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Moist from her pencil, tempting scenes arise ;
Ah dearest boy ! warn'd by experience, now
KING HENRY V. and the HERMIT of
While Henry V.lay at the siege of Dreux, an honest Hermit unknown to him, came and told him the great evils he brought on Christendom by his unjust ambition, who usurped the kingdom of France, against all manner of right, and contrary to the will of God; wherefore in his holy name he threatened him with a severe and sudden punishment; if he desisted not from his enterprize. Henry took this exhortation either as an idle whimsey, or a suggestion of the Dauphin's, and was but the more confirmed in his design. But the blow soon followed the threatening ; for within some fero months after, he was smitten with a strange and incurable disease,
He past unquestioned thro' the camp,
Their heads the soldiers bent In silent reverence, or begg'd
A blessing as he went ; And so the Hermit past along
And reach'd the royal tent.
King Henry sate in his tent alone
before him lay,
To grace the future day.
King Henry lifted up his eyes
The intruder to behold,
For he was very old,
eye was bold.
Repent thee, Henry, of the wrongs
That thou hast done this land, O King repent in time, for know
The judgement is at hand.
I have past forty years of peace
Beside the river Blaise,
Laid on my latter days.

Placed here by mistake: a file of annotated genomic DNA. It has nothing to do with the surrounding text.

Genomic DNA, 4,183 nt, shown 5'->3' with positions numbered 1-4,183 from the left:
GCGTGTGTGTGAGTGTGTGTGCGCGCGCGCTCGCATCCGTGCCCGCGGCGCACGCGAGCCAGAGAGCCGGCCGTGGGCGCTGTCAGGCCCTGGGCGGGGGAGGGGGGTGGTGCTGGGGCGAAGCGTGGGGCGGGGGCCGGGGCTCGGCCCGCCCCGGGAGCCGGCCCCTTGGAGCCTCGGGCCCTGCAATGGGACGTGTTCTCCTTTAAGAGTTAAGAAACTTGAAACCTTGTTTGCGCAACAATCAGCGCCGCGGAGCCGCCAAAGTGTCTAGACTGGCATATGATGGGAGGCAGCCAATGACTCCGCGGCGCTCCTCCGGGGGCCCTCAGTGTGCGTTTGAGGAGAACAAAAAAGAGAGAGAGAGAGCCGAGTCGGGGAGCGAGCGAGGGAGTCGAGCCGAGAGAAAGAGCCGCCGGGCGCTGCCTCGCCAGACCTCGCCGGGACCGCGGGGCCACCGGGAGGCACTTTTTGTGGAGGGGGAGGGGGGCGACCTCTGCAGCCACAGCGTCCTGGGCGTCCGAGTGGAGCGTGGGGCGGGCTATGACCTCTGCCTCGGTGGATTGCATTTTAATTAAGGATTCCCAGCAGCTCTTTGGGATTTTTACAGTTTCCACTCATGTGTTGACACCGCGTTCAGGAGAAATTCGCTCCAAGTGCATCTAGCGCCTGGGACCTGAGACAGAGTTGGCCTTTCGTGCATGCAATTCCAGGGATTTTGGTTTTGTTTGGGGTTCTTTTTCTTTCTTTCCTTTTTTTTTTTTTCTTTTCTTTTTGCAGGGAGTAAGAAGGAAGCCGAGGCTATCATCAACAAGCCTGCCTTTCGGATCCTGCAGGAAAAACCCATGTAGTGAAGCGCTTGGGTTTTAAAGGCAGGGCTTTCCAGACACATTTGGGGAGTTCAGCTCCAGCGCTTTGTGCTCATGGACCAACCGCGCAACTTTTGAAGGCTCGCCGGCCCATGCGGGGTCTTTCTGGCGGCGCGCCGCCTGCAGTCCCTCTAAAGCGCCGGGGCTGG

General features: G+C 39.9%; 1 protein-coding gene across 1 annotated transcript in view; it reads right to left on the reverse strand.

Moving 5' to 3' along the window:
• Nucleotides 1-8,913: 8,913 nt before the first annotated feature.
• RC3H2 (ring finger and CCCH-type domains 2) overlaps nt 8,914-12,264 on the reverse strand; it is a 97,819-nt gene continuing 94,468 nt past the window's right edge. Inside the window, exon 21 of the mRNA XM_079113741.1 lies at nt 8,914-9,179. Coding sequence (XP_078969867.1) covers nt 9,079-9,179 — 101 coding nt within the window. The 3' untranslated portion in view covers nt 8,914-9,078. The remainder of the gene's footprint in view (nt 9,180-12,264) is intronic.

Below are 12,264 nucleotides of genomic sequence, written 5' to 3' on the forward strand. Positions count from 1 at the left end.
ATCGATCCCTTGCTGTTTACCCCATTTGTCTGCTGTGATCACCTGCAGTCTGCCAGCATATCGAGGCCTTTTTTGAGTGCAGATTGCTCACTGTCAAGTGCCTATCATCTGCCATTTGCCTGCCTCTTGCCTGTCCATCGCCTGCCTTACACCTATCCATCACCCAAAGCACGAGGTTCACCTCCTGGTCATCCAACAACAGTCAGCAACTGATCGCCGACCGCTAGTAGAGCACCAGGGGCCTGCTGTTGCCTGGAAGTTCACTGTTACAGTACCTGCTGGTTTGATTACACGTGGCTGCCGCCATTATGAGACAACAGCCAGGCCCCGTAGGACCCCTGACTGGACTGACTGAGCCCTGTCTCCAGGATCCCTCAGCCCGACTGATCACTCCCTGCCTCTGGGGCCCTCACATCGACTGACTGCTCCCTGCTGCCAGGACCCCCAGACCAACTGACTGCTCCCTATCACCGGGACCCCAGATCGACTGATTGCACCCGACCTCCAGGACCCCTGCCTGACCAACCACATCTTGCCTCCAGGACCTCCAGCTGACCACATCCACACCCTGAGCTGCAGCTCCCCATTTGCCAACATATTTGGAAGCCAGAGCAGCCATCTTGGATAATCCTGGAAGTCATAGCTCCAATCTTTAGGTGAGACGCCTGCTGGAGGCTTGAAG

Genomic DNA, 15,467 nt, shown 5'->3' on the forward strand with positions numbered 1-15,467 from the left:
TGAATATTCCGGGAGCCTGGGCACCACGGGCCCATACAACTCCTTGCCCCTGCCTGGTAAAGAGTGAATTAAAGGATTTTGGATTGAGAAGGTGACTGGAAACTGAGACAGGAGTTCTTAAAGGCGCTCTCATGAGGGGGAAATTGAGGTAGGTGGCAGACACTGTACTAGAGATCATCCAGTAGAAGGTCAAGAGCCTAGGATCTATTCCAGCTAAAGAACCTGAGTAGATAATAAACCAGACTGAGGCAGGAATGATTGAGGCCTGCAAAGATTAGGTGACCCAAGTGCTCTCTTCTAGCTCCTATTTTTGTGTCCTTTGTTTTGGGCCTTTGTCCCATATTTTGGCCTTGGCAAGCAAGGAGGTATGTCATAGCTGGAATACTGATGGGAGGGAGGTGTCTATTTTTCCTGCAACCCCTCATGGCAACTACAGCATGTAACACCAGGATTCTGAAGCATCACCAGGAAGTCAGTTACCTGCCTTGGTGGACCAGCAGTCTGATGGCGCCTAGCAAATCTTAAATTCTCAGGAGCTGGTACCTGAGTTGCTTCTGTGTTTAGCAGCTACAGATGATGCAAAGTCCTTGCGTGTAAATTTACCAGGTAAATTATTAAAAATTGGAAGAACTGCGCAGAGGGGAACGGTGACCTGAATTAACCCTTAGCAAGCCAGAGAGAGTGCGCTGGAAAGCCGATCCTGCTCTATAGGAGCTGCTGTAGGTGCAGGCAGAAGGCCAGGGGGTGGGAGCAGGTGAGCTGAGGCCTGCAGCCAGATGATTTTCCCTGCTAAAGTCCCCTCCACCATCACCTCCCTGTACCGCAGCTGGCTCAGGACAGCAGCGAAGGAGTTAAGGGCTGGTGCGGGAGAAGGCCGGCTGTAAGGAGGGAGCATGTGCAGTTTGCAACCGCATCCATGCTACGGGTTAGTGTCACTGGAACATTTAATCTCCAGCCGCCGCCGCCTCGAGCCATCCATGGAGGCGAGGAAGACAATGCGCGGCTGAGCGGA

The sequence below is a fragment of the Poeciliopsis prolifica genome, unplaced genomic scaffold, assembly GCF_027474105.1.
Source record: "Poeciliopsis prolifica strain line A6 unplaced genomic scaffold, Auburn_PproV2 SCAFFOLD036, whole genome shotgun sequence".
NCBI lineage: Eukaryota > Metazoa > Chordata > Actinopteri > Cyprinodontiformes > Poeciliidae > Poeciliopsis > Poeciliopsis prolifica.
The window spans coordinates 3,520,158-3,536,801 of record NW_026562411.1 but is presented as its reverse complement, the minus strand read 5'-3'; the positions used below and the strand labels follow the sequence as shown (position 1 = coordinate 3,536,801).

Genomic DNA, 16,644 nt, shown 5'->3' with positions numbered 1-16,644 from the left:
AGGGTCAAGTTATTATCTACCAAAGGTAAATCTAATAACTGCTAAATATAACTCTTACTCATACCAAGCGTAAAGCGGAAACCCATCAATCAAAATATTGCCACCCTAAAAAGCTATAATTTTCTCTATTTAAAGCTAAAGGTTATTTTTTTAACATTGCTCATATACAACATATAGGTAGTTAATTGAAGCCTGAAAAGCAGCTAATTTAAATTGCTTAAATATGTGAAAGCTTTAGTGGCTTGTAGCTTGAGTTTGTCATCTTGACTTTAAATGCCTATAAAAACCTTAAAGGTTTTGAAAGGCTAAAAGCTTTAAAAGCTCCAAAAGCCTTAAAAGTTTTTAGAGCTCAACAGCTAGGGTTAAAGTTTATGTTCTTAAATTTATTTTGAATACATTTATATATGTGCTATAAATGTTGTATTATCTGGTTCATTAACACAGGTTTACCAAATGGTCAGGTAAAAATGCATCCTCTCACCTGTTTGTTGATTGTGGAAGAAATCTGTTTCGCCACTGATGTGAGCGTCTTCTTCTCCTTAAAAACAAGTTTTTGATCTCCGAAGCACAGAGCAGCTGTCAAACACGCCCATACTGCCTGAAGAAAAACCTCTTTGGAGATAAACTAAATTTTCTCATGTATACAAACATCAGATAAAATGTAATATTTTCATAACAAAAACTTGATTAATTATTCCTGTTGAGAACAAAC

I used to see along the stream
The white sail sailing down, That wafted food in better times
To yonder peaceful town.
Henry! I never now behold
The white sail sailing down ; Famine, Disease, and Death and Thou
Destroy that wretched town.
I used to hear the traveller's voice
As here he past along,
Singing her even-song.
I never hear the traveller's voice,
In fear he hastens by,
In vain for succour cry.
I used to see the youths row here
And watch the dripping oar, As pleasantly their viols tones
Came softened to the shore.
King Henry many a blacken'd corpse
I now see floating down!
And leave this leagerd town.
I shall go on, King Henry cried
And conquer this good land, Seest thou not Hermit that the Lord Has given it to my
The Hermit heard King Henry-speak
And angrily look'd down, His face was gentle and for that
More solemn was his frown.
What if no miracle from heaven
The murderers arm controul, Think you for that the weight of blood
Lies lighter on his soul?
Thou conqueror King repent in time
Or dread the coming woe, For Henry thou hast heard the threat
And soon shalt feel the blow.
King Henry forced a careless smile,
As the Hermit went his way ; But Henry soon remembered him
Upon his dying day